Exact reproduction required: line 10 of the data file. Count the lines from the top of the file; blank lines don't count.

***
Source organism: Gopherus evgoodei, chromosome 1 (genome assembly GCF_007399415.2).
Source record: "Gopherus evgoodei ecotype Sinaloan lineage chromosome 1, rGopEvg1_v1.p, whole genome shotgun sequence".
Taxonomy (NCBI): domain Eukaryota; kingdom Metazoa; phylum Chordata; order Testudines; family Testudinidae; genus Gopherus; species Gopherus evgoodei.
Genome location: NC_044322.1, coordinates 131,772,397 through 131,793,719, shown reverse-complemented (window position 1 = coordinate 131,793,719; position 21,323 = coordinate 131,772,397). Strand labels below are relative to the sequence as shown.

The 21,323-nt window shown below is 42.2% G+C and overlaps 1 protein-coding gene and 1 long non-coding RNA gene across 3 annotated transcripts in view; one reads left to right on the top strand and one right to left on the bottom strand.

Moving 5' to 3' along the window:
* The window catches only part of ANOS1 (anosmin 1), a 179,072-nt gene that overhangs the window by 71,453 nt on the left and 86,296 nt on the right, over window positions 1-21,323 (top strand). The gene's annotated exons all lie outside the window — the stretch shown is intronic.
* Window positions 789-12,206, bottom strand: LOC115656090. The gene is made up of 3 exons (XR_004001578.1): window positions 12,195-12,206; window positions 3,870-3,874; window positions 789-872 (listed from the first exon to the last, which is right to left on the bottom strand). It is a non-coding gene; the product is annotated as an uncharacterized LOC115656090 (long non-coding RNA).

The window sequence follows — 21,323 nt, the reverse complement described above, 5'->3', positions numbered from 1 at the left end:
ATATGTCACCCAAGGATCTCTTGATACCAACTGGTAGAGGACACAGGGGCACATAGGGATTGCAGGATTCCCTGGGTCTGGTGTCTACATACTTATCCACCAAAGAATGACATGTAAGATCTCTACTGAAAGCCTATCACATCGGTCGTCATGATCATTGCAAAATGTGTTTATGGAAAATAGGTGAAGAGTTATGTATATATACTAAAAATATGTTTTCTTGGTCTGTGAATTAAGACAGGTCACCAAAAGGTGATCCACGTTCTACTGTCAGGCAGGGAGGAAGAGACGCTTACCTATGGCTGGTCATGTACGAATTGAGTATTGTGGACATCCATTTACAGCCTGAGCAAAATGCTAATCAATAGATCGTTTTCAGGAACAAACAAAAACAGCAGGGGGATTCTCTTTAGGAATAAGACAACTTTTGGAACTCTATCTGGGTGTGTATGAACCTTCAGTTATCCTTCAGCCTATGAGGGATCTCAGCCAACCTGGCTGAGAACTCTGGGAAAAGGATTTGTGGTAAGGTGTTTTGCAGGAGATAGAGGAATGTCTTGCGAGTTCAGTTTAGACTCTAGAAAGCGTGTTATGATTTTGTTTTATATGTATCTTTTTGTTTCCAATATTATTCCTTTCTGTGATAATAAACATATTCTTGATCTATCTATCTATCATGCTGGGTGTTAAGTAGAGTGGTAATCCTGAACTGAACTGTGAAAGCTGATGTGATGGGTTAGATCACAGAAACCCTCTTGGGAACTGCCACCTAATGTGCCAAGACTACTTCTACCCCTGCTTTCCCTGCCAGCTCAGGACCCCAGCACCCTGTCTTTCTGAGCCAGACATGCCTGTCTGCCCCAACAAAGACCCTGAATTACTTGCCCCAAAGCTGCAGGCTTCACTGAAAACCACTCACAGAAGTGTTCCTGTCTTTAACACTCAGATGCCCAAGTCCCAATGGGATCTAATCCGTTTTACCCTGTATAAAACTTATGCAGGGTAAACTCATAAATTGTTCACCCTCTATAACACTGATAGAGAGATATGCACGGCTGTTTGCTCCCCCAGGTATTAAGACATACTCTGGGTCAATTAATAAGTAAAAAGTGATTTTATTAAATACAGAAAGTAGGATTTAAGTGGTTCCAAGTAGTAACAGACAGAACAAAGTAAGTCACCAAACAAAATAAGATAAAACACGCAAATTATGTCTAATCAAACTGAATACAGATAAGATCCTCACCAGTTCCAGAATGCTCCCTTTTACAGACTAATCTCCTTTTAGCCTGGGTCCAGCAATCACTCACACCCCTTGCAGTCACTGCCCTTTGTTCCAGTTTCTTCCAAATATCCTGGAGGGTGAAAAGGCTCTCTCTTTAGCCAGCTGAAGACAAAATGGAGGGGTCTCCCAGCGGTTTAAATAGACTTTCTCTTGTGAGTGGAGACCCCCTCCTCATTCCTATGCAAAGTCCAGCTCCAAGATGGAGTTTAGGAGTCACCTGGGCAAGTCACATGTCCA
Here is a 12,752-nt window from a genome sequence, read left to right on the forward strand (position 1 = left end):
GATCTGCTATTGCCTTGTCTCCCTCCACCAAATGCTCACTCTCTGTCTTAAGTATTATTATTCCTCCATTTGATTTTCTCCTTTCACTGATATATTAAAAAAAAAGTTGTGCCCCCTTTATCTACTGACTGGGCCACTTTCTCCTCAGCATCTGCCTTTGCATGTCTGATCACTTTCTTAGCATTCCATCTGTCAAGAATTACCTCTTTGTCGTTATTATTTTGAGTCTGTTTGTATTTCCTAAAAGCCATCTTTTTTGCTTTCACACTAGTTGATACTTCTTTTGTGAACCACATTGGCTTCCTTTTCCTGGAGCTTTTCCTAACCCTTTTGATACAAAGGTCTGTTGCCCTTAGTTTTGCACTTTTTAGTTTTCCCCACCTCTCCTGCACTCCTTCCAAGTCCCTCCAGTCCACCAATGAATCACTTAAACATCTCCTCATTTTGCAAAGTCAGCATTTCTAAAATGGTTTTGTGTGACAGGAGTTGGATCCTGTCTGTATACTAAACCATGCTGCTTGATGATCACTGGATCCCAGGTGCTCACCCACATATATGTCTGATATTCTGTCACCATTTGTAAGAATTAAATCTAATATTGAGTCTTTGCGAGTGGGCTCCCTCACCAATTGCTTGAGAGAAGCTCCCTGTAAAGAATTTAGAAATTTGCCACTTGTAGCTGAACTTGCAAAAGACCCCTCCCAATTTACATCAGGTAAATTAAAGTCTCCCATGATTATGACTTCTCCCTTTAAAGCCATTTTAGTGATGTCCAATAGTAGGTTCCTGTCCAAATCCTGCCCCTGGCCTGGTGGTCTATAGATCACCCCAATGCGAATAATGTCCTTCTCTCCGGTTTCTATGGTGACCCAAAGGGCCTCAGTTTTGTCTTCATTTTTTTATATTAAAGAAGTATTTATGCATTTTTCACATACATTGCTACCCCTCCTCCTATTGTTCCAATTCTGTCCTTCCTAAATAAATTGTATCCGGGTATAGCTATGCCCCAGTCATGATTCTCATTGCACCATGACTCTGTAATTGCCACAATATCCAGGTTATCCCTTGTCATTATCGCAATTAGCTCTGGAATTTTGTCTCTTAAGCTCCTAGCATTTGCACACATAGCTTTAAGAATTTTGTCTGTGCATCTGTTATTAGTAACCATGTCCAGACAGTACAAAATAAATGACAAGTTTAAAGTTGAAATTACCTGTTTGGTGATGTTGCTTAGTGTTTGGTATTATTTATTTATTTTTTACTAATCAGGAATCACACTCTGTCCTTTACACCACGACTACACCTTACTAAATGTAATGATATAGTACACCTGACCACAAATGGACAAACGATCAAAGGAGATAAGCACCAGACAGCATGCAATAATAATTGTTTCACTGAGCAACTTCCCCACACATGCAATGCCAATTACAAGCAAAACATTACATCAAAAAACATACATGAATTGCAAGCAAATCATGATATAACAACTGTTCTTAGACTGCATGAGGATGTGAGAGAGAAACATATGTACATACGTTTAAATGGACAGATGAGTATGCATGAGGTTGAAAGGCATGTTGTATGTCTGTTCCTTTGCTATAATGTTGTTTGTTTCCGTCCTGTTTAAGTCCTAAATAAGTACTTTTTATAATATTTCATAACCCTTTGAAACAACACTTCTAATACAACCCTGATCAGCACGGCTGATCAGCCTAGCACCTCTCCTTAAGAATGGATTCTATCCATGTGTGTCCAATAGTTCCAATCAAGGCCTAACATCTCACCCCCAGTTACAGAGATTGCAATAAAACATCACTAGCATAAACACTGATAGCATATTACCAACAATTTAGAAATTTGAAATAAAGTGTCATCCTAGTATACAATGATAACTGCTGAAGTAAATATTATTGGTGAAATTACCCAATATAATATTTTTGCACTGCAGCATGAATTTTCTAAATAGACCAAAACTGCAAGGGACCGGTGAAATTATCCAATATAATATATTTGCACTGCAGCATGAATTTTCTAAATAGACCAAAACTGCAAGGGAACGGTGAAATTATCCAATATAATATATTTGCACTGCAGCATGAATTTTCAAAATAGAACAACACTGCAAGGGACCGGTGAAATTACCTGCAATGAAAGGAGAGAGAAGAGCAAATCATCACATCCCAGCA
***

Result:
ATATGTCACCCAAGGATCTCTTGATACCAACTGGTAGAGGACACAGGGGCACATAGGGATTGCAGGATTCCCTGGGTCTGGTGTCTACATACTTATCCACCAAAGAATGACATGTAAGATCTCTACTGAAAGCCTATCACATCGGTCGTCATGATCATTGCAAAATGTGTTTATGGAAAATAGGTGAAGAGTTATGTATATATACTAAAAATATGTTTTCTTGGTCTGTGAATTAAGACAGGTCACCAAAAGGTGATCCACGTTCTACTGTCAGGCAGGGAGGAAGAGACGCTTACCTATGGCTGGTCATGTACGAATTGAGTATTGTGGACATCCATTTACAGCCTGAGCAAAATGCTAATCAATAGATCGTTTTCAGGAACAAACAAAAACAGCAGGGGGATTCTCTTTAGGAATAAGACAACTTTTGGAACTCTATCTGGGTGTGTATGAACCTTCAGTTATCCTTCAGCCTATGAGGGATCTCAGCCAACCTGGCTGAGAACTCTGGGAAAAGGATTTGTGGTAAGGTGTTTTGCAGGAGATAGAGGAATGTCTTGCGAGTTCAGTTTAGACTCTAGAAAGCGTGTTATGATTTTGTTTTATATGTATCTTTTTGTTTCCAATATTATTCCTTTCTGTGATAATAAACATATTCTTGATCTATCTATCTATCATGCTGGGTGTTAAGTAGAGTGGTAATCCTGAACTGAACTGTGAAAGCTGATGTGATGGGTTAGATCACAGAAACCCTCTTGGGAACTGCCACCTAATGTGCCAAGACTACTTCTACCCCTGCTTTCCCTGCCAGCTCAGGACCCCAGCACCCTGTCTTTCTGAGCCAGACATGCCTGTCTGCCCCAACAAAGACCCTGAATTACTTGCCCCAAAGCTGCAGGCTTCACTGAAAACCACTCACAGAAGTGTTCCTGTCTTTAACACTCAGATGCCCAAGTCCCAATGGGATCTAATCCGTTTTACCCTGTATAAAACTTATGCAGGGTAAACTCATAAATTGTTCACCCTCTATAACACTGATAGAGAGATATGCACGGCTGTTTGCTCCCCCAGGTATTAAGACATACTCTGGGTCAATTAATAAGTAAAAAGTGATTTTATTAAATACAGAAAGTAGGATTTAAGTGGTTCCAAGTAGTAACAGACAGAACAAAGTAAGTCACCAAACAAAATAAGATAAAACACGCAAATTATGTCTAATCAAACTGAATACAGATAAGATCCTCACCAGTTCCAGAATGCTCCCTTTTACAGACTAATCTCCTTTTAGCCTGGGTCCAGCAATCACTCACACCCCTTGCAGTCACTGCCCTTTGTTCCAGTTTCTTCCAAATATCCTGGAGGGTGAAAAGGCTCTCTCTTTAGCCAGCTGAAGACAAAATGGAGGGGTCTCCCAGCGGTTTAAATAGACTTTCTCTTGTGAGTGGAGACCCCCTCCTCATTCCTATGCAAAGTCCAGCTCCAAGATGGAGTTTAGGAGTCACCTGGGCAAGTCACATGTCCA